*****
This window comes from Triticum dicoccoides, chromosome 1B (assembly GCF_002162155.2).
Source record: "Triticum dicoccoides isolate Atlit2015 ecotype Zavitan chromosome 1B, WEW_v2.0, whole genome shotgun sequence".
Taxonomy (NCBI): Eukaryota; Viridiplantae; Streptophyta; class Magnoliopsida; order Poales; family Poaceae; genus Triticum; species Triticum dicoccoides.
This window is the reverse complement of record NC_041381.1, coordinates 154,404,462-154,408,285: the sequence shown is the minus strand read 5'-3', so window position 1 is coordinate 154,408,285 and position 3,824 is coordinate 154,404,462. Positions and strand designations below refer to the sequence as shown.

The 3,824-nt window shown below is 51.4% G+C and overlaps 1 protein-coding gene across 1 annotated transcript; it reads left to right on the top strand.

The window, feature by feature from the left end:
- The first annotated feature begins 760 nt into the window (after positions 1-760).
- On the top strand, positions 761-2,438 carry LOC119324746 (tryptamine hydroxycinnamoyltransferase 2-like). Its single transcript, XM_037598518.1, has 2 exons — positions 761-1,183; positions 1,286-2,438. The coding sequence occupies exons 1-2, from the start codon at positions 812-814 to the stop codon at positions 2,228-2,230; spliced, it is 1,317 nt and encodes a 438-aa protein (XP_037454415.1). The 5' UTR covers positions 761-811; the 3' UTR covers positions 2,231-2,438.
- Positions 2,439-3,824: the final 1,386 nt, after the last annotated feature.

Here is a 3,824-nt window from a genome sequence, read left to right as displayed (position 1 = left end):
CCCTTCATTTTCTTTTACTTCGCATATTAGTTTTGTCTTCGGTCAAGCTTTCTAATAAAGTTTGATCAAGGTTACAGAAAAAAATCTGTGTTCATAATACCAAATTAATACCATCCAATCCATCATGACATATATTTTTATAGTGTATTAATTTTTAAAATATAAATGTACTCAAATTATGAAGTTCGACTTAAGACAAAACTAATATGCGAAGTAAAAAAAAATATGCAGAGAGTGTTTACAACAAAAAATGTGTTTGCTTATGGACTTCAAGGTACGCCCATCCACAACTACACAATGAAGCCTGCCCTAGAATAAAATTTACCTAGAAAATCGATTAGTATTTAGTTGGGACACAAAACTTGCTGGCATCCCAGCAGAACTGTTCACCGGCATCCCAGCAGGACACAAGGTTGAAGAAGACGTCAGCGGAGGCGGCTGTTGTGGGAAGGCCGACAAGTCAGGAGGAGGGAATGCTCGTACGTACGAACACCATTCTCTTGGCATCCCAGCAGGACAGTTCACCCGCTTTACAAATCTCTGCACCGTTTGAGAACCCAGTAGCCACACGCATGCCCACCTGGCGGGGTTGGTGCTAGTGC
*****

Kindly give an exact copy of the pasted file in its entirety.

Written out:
This window comes from Triticum dicoccoides, chromosome 1B (assembly GCF_002162155.2).
Source record: "Triticum dicoccoides isolate Atlit2015 ecotype Zavitan chromosome 1B, WEW_v2.0, whole genome shotgun sequence".
Taxonomy (NCBI): Eukaryota; Viridiplantae; Streptophyta; class Magnoliopsida; order Poales; family Poaceae; genus Triticum; species Triticum dicoccoides.
This window is the reverse complement of record NC_041381.1, coordinates 154,404,462-154,408,285: the sequence shown is the minus strand read 5'-3', so window position 1 is coordinate 154,408,285 and position 3,824 is coordinate 154,404,462. Positions and strand designations below refer to the sequence as shown.

The 3,824-nt window shown below is 51.4% G+C and overlaps 1 protein-coding gene across 1 annotated transcript; it reads left to right on the top strand.

The window, feature by feature from the left end:
- The first annotated feature begins 760 nt into the window (after positions 1-760).
- On the top strand, positions 761-2,438 carry LOC119324746 (tryptamine hydroxycinnamoyltransferase 2-like). Its single transcript, XM_037598518.1, has 2 exons — positions 761-1,183; positions 1,286-2,438. The coding sequence occupies exons 1-2, from the start codon at positions 812-814 to the stop codon at positions 2,228-2,230; spliced, it is 1,317 nt and encodes a 438-aa protein (XP_037454415.1). The 5' UTR covers positions 761-811; the 3' UTR covers positions 2,231-2,438.
- Positions 2,439-3,824: the final 1,386 nt, after the last annotated feature.

Here is a 3,824-nt window from a genome sequence, read left to right as displayed (position 1 = left end):
CCCTTCATTTTCTTTTACTTCGCATATTAGTTTTGTCTTCGGTCAAGCTTTCTAATAAAGTTTGATCAAGGTTACAGAAAAAAATCTGTGTTCATAATACCAAATTAATACCATCCAATCCATCATGACATATATTTTTATAGTGTATTAATTTTTAAAATATAAATGTACTCAAATTATGAAGTTCGACTTAAGACAAAACTAATATGCGAAGTAAAAAAAAATATGCAGAGAGTGTTTACAACAAAAAATGTGTTTGCTTATGGACTTCAAGGTACGCCCATCCACAACTACACAATGAAGCCTGCCCTAGAATAAAATTTACCTAGAAAATCGATTAGTATTTAGTTGGGACACAAAACTTGCTGGCATCCCAGCAGAACTGTTCACCGGCATCCCAGCAGGACACAAGGTTGAAGAAGACGTCAGCGGAGGCGGCTGTTGTGGGAAGGCCGACAAGTCAGGAGGAGGGAATGCTCGTACGTACGAACACCATTCTCTTGGCATCCCAGCAGGACAGTTCACCCGCTTTACAAATCTCTGCACCGTTTGAGAACCCAGTAGCCACACGCATGCCCACCTGGCGGGGTTGGTGCTAGTGC